How to choose a personal loan

Are you considering taking out a personal loan? Perhaps you need to finance renovations at home, or you’re helping a child through university. Make sure you know exactly what type of finance you’re looking for with this guide to choosing a loan.

Caroline Ramsey Last updated on 07 April 2020.
How to choose a personal loan

There are many things to consider before taking out a personal loan, so thoroughly researching your options is a good idea. With a growing number of challenger banks and other alternative lenders joining the marketplace alongside high street banks, there is more choice than ever.

Below we take a look at the types of loans available and the ways in which you can maximise your chances of finding the best deals.

Why might you need a personal loan?
  • Home improvements
  • Buying a car
  • Making a sizeable purchase without using a credit card
  • To meet unplanned expenses, such as healthcare needs or travel expenses
  • To pay for an expensive event, such as a holiday or a wedding
  • To consolidate other debts

What types of personal loan are available?

Secured vs unsecured

Borrowers can usually only access around £25,000 through personal loans, or ‘unsecured loans’. This type of loan will usually be repaid over a pre-agreed timeframe and will not be secured against assets. If you fail to keep up with repayments, you can’t lose a home but you will see your credit rating plummet.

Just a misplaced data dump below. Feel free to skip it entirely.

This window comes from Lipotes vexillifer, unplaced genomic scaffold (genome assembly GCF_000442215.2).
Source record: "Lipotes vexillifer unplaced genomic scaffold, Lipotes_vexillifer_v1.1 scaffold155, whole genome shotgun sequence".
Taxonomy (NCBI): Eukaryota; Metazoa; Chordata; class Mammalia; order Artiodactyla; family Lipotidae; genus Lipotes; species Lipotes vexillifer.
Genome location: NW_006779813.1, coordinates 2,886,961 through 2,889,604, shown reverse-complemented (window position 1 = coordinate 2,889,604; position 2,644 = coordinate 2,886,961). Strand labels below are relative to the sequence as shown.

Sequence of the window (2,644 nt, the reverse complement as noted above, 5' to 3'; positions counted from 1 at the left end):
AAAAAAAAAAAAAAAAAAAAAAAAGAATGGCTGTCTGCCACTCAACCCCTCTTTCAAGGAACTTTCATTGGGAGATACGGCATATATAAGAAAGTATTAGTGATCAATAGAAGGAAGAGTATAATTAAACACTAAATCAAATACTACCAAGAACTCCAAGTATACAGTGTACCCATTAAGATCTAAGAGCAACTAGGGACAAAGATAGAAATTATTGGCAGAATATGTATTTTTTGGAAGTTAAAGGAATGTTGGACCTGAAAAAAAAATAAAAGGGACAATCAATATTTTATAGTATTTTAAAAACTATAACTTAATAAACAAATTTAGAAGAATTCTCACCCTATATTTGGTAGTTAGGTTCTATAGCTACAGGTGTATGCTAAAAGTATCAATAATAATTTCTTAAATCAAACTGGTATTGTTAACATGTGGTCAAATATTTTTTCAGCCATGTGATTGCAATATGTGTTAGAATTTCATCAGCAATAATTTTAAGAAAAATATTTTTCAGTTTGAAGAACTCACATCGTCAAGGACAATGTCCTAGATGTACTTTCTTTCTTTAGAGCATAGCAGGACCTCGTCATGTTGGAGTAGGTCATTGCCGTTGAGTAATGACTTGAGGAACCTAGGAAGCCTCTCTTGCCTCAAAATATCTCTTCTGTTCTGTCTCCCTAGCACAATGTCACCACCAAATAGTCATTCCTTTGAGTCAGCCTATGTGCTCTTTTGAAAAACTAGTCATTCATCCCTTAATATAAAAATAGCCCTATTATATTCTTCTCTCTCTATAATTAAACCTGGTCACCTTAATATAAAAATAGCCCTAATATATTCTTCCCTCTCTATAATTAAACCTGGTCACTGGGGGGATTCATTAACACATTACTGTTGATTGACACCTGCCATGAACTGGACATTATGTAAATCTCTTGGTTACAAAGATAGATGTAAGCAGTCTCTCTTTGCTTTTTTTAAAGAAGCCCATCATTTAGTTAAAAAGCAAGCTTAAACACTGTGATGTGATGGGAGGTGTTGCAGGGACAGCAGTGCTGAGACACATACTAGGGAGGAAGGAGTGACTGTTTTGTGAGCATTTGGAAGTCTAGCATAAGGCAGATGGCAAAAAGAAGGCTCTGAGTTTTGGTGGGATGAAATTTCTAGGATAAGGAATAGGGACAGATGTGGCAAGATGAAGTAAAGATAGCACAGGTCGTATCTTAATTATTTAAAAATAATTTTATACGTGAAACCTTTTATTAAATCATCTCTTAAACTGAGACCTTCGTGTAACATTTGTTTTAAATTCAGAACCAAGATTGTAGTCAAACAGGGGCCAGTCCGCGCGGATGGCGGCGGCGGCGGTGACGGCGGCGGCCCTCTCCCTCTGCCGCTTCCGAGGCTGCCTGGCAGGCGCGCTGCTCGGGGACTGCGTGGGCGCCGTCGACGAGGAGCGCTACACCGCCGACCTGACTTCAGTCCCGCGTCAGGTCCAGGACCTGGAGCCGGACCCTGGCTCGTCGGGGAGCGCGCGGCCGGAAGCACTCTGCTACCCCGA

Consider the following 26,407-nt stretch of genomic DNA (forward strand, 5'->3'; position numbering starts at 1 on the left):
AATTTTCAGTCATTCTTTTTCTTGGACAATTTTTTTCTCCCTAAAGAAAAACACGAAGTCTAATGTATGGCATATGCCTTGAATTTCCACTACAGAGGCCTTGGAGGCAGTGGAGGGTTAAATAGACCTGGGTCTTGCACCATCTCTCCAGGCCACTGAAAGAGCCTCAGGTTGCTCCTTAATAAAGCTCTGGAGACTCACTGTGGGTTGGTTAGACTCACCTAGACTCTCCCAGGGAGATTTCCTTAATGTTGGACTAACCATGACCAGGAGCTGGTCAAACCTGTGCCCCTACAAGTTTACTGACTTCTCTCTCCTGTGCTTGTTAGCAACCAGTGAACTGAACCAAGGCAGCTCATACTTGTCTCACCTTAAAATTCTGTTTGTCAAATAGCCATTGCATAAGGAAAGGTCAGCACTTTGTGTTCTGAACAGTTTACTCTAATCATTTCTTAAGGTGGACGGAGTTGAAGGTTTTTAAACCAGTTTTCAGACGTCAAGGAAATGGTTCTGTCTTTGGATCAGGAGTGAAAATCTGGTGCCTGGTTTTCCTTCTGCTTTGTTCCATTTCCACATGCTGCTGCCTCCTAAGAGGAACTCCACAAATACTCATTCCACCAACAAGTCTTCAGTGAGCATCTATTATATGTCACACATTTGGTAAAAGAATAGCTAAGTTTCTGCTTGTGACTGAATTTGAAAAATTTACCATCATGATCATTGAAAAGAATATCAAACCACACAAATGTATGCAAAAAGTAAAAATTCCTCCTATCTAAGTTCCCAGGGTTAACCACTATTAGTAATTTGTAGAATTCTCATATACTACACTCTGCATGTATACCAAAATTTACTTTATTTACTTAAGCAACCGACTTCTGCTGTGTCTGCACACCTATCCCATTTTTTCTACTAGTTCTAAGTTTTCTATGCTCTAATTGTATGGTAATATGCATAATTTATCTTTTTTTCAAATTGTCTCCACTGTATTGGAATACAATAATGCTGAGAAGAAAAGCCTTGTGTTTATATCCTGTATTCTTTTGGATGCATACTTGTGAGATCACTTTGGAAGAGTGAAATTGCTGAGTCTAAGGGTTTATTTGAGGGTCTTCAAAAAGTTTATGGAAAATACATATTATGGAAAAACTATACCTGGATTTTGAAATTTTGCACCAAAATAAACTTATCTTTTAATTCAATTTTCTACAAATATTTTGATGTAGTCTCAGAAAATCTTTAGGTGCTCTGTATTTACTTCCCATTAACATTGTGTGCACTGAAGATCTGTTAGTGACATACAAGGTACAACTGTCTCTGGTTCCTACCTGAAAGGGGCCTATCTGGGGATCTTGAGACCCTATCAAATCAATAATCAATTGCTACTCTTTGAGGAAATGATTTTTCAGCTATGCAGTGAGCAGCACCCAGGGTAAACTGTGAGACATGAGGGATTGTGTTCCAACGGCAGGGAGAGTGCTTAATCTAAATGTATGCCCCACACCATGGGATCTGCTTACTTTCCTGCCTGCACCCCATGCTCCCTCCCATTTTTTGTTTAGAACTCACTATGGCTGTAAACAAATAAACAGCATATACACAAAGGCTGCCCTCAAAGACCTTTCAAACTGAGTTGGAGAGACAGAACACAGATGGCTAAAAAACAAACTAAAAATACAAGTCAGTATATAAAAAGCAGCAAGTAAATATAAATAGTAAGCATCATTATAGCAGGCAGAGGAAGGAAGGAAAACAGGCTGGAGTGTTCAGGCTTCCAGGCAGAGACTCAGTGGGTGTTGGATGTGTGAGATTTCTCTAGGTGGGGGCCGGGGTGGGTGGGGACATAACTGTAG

With a growing number of challenger banks and other alternative lenders joining the marketplace alongside high street banks, there is more choice than ever.

Personal loans allow you to set a monthly repayment schedule that you can afford and repayments will be predictable alongside interest rates. The general rule here is that the longer you take to repay the loan, the more you will repay in total.

A secured loan is a loan that is secured against an asset, usually a property. When property is used as the security, the loans are sometimes also known as homeowner loans, second charge loans or second charge mortgages.

Secured lending against property, depending on your income, affordability and personal circumstances, can potentially allow you to borrow much higher values than personal unsecured loans.

Other types of credit

  • Personal loans from alternative providers: New challenger banks are popping up online and, in some cases, on our high streets, all the time. They are extremely keen to lure new customers away from the traditional banks and are offering some great interest rates on loans as a result
  • Short-term loans: This type of loan is where you can borrow lower amounts, typically up to £1000, at a high interest rate, for a period of a month to a year. If you need to meet a short-term expense and are certain you can repay the full amount very quickly then this type of loan may be appropriate for your needs.
  • Payday loans: Payday loans offer customers the chance to borrow small amounts until their next pay day. The interest rate is high and should only be used when you are completely confident you can meet the repayments.